Mar 31 - Apr 06, 2008

With crude oil prices filtering around US$ 100 per barrel and growing concerns about depleting gas reserves, Pakistan seems to be plunging deeper in the energy crisis. It has failed in developing low cost alternative energy resources, particularly renewable resources. Its foreign exchange reserves are proving paltry in sustaining rising current account deficit. For the new government the most contentious issue to resolve is ensuring uninterrupted supply of energy products at affordable prices.

Over the years Pakistan's economy has become more and more dependent on fossil oil and gas. Bulk of its power generation is based on furnace oil. Lately, effort was made to revert power generation back to gas but it failed. During this winter northern parts of the country had to endure long hours of electricity as well as gas load shedding. The gas may be there but transmission and distribution networks are incapable of handling additional quantities. Industries had to pay the highest price because neither electricity nor gas was available and productive activities came to a grinding halt.

Rise in energy cost and inability of utility companies to ensure uninterrupted supply at affordable cost is eroding competitiveness of the local manufacturers. Long outages disrupt production activities and continuous process industries are the worst sufferer. In case they opt for stand-by generation not only that they have to incur additional capital expenditure but also have to bear extra fuel cost. On top of this utility companies also charge a fee for using generators.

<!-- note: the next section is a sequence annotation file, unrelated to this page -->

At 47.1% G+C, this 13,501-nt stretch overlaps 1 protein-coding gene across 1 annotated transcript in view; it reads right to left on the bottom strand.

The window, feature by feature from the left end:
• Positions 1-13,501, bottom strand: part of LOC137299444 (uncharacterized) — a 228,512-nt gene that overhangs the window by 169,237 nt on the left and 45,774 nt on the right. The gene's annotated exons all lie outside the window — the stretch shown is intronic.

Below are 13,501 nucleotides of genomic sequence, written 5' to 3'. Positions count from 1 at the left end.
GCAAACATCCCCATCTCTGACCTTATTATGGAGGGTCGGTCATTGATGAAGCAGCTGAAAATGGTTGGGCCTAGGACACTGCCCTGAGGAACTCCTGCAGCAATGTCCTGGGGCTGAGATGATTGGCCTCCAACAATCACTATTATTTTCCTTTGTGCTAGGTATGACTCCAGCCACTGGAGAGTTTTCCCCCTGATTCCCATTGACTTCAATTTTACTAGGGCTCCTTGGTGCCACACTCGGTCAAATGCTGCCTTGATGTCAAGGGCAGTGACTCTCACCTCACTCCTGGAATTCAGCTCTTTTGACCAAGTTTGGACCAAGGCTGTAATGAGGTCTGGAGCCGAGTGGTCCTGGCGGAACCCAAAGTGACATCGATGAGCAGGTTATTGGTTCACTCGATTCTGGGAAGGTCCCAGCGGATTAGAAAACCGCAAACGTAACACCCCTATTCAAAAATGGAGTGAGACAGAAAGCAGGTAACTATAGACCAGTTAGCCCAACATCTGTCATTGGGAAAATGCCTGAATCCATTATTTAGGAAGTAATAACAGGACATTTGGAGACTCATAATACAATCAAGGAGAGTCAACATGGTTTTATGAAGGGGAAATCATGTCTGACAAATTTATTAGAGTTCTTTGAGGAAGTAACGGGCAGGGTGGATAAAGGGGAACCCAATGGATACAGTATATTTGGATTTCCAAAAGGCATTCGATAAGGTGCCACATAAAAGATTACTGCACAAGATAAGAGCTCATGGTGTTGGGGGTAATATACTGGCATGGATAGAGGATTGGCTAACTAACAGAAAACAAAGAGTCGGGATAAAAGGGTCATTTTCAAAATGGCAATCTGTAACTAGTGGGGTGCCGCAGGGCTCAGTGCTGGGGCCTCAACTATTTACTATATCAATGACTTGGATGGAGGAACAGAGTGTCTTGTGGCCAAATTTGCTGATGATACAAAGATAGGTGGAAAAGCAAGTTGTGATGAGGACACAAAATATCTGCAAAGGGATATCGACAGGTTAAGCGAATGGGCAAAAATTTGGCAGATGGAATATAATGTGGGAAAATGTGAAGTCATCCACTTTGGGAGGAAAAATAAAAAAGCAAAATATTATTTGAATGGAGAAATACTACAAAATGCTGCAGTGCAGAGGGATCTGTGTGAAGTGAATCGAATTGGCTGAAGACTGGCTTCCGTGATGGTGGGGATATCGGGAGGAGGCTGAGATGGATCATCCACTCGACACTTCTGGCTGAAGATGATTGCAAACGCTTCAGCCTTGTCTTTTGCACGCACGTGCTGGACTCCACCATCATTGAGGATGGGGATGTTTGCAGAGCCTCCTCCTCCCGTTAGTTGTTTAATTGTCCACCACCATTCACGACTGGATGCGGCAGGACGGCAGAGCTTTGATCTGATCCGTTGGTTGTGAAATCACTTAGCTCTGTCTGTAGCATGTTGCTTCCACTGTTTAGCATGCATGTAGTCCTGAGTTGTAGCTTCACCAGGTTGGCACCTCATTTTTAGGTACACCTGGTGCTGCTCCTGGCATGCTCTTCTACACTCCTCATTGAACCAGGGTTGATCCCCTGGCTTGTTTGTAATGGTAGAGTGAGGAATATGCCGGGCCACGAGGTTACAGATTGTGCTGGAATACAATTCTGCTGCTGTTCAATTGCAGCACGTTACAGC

One of the reasons for switching over power generation to gas was to reduce cost of generation. However, KESC and WAPDA could not benefit from it because of huge transmission and distribution (T&D) loses, exceeding 40 per cent. This has resulted in a vicious circle where utility companies try to improve cash flow by increasing electricity tariff but each hike also proliferate power theft.

On top of this distribution companies suffer from mounting receivables. While distribution companies are bound to pay for the power purchase, the poor cash flow does not allow them to pay for fuel supplies. This has resulted in billions of rupees "circular debt". One of the exhibits of this problem was halt of power supply to KESC by WAPDA/PECO. Though, the supply has resumed on certain conditions there seems to be no plausible solution. It is a long drawn process because unless KESC gets the outstanding receivables it cannot pay for fuel supplies and PECO for power purchase. There seems to be no possibility of getting this amount unless the federal and governments pay the bills on behalf of these government, semi-government and autonomous bodies. With the installation of new government it is expected that the issue will be resolved. However, the federal government seems to be suffering from inadequate revenue collection over the last many months and settling this amount could be very difficult.

There was also effort to popularize CNG use in transport to curtail motor gasoline consumption. Auto assemblers started rolling out cars with factory-fitted CNG kits. Motorists also opted for conversion. Permissions were granted for establishing over 7,000 CNG filling stations. Out of these nearly 2,000 have already commenced operations. However, this winter gas supply to CNG stations was curtailed to meet the demand for gas of the domestic consumers.

The real point of concern is that public transport has not started consuming CNG as yet but meeting gas requirement of private cars is becoming difficult. Most of the taxis and rickshaws use LPG but have to face a similar trauma. Black marketing and profiteering is a norm among the LPG producers, distributors and dealers but no one is ready to accept its misdeeds and the blame game continues. Even the government seems helpless.

Since mini buses, coaches, buses and trucks consume diesel, with every increase in POL prices, fares and freight charges are increased. The upward revision in fares and freight charges may be necessary but the overwhelming consensus is that if OGRA increases price of diesel by one rupee per litre fares are raised by one rupee per passenger. It is outrageous and transporters continue to fleece the passengers and authorities keep their eyes close.